Monday, May 11, 2015


Every time the conversation turns to ninja movies I have to remind people of the moment in You Only Live Twice when Tiger Tanaka introduces James Bond to his modern ninjas. On a firing range we see these ninjas firing machine guns, throwing hand grenades, and so on. Pretty cool. The film is from 1967, and cinematic ninja have grown only less modern since then. What the hell? Well, what happened, obviously, was the rise of martial-arts cinema as a global genre. These appealed to a romantic if not atavistic sentiment of their time, inspiring fantasies of ancient wisdom and personal discipline overcoming oppressive technological modernity. Archetypally speaking, there's not much difference between a ninja -- a good ninja, I mean -- and an Ewok. So by the end of the Seventies we had Eric von Lustbader's novels, Frank Miller's comics, The Octagon, and finally Enter the Ninja, a film that bestrides two eras. It looks forward to the Eighties as the work of two of that decade's defining genre producers, Menahem Golan and Yoram Globus, and an early showcase for the movie ninja of the decade, Sho Kosugi. But it looks to the past in its casting of Franco Nero as its hero. The implausibility of casting has never stopped Nero. If he can be a western gunslinger and a singing knight of Camelot, he can damn well be a ninja.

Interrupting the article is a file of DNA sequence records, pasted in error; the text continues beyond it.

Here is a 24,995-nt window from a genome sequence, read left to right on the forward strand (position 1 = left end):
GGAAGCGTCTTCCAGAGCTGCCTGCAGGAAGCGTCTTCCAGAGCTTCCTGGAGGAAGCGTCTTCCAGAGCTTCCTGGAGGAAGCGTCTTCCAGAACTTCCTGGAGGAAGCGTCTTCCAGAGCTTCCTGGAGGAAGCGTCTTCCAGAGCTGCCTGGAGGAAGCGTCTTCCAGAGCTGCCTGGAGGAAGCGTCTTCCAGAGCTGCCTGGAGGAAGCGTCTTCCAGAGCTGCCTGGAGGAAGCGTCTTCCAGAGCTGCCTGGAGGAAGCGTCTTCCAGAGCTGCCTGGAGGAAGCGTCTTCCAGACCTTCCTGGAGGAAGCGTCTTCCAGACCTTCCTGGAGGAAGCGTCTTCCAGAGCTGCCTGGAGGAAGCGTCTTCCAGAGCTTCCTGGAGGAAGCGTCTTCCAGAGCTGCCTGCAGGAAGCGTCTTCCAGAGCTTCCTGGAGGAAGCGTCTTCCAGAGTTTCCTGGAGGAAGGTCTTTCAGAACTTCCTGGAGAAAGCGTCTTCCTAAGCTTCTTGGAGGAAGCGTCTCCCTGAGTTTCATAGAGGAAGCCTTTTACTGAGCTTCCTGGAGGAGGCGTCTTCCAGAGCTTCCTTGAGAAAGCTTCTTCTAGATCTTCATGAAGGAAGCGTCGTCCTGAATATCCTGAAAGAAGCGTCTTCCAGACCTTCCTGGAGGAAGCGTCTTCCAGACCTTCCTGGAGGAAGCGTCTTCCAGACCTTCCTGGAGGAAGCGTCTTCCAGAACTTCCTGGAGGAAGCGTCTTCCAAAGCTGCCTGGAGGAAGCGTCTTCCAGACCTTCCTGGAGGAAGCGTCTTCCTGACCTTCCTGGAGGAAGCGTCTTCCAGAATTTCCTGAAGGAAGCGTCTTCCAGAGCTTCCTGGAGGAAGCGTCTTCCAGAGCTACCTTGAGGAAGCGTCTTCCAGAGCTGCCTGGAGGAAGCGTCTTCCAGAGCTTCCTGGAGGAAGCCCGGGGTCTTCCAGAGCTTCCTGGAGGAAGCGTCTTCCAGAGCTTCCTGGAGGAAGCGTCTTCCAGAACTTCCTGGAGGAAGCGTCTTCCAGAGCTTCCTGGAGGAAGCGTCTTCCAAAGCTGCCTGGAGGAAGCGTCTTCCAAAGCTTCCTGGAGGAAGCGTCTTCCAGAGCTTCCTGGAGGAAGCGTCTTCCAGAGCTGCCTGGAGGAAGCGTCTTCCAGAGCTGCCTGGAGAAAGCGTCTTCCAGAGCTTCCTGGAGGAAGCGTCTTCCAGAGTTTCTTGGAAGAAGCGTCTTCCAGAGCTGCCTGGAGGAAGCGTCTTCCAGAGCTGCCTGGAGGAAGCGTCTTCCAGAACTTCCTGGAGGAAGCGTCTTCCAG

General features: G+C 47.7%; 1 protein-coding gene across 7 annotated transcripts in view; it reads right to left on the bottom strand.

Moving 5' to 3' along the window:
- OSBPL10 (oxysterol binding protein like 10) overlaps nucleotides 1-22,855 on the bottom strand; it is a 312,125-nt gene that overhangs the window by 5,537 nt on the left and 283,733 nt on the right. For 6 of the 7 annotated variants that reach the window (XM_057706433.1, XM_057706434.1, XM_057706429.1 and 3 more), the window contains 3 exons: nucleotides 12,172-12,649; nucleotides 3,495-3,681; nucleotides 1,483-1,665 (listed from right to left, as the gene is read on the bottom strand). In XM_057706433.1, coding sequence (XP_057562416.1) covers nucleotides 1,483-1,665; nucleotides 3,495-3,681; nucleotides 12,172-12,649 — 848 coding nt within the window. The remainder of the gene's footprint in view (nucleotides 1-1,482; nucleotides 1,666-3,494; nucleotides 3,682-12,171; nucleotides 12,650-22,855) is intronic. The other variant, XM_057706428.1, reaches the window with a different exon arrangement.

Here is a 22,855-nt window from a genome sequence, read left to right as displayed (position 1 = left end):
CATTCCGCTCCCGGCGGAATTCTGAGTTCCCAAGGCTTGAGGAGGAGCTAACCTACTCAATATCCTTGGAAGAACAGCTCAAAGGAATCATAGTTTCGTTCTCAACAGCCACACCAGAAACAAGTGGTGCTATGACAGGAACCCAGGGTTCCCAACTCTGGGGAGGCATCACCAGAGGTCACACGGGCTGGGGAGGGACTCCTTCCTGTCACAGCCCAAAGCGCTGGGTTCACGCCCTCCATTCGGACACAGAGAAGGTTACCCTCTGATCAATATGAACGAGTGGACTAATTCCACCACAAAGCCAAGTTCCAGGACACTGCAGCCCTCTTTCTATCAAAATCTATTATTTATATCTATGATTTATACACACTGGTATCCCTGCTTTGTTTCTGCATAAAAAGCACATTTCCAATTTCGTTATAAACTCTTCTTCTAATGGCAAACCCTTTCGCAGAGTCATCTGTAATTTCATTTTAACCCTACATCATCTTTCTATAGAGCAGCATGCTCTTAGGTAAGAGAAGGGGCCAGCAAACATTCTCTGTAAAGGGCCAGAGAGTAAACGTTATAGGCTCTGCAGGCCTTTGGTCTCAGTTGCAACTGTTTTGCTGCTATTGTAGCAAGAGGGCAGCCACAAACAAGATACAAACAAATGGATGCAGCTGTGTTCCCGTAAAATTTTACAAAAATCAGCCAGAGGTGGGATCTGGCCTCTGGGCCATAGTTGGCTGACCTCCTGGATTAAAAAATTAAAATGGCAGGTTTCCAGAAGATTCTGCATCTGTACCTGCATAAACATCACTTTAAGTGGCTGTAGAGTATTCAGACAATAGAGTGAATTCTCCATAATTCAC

I'm told that there are versions of Menahem Golan's film in which Nero, as he reportedly prefers, speaks his own English dialogue, but Netflix isn't streaming that version. If anything, the superimposition of an alien voice only exacerbates what I see as Nero's visible discomfort with the project. Nevertheless, he plays Cole, whom we learn was once a mercenary fighting wars in Africa -- virtually a modern ninja already -- who for reasons never made clear quit the business in order to learn, in Japan, how to be a traditional ninja. The film opens with his final exam. Cole's white-clad bulk crashes through the woods, slaughtering all in his path, until he confronts and decapitates an old master. The master, head attached, promptly reappears for the graduation ceremony. All the mayhem and gore we'd seen were fake, the master's erstwhile head merely papier-mache. Cole has to recite the nine principles of ninjistu in order to graduate and nails them. But bigoted Hasegawa (Kusugi) protests that no foreigner can be a true ninja. Fortunately, his opinion counts for crap with the sensei and Cole is sent out into the world to follow the ninja way of helping the helpless and oppressed. But how will his bleeding-heart-liberal ninjitsu stand up to the rage of raw capitalism?